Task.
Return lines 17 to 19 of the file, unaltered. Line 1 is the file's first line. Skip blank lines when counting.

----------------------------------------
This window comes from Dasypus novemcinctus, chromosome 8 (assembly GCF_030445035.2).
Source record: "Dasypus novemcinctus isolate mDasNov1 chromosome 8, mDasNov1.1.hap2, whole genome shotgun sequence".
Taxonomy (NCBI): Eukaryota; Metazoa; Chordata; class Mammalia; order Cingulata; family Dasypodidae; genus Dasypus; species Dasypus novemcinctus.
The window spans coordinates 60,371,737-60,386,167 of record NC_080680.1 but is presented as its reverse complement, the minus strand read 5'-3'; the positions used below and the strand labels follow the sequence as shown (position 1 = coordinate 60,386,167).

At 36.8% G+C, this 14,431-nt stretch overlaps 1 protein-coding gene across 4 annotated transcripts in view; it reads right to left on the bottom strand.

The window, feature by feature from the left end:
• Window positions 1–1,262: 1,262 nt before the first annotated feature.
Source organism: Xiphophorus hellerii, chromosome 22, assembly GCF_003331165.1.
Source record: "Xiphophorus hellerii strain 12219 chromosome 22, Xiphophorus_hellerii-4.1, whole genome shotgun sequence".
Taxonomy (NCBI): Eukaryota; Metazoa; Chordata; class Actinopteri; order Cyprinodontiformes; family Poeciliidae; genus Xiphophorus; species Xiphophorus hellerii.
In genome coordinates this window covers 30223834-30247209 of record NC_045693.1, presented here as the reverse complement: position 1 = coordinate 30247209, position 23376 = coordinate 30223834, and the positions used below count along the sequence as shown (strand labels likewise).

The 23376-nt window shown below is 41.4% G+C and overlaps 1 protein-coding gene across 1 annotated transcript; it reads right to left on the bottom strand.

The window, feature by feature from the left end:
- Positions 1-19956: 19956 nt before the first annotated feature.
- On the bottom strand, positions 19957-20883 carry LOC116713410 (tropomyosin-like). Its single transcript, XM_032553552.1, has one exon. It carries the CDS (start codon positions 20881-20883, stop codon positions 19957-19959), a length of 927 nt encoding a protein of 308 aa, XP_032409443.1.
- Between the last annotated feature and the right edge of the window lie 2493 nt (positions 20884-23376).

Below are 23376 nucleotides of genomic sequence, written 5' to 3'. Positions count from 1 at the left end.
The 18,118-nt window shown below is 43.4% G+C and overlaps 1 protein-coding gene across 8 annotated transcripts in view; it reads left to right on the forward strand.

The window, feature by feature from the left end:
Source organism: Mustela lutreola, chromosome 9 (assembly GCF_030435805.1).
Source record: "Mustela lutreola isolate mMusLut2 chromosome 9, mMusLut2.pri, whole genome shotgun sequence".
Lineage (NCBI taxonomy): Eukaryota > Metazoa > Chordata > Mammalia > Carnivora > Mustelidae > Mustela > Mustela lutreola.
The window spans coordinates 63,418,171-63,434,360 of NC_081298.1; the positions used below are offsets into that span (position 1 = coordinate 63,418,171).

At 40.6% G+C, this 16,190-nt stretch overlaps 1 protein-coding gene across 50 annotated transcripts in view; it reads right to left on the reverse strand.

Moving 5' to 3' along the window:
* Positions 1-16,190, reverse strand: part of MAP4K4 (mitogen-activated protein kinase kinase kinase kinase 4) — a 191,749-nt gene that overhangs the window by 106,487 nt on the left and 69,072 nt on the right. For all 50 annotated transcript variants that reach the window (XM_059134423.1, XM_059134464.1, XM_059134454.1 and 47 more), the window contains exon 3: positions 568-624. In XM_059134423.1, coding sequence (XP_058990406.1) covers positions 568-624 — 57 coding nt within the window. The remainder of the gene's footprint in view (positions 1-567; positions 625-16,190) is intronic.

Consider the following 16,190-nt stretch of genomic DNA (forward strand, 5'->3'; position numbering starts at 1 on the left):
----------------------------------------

Below are 23376 nucleotides of genomic sequence, written 5' to 3'. Positions count from 1 at the left end.
The 18,118-nt window shown below is 43.4% G+C and overlaps 1 protein-coding gene across 8 annotated transcripts in view; it reads left to right on the forward strand.

The window, feature by feature from the left end: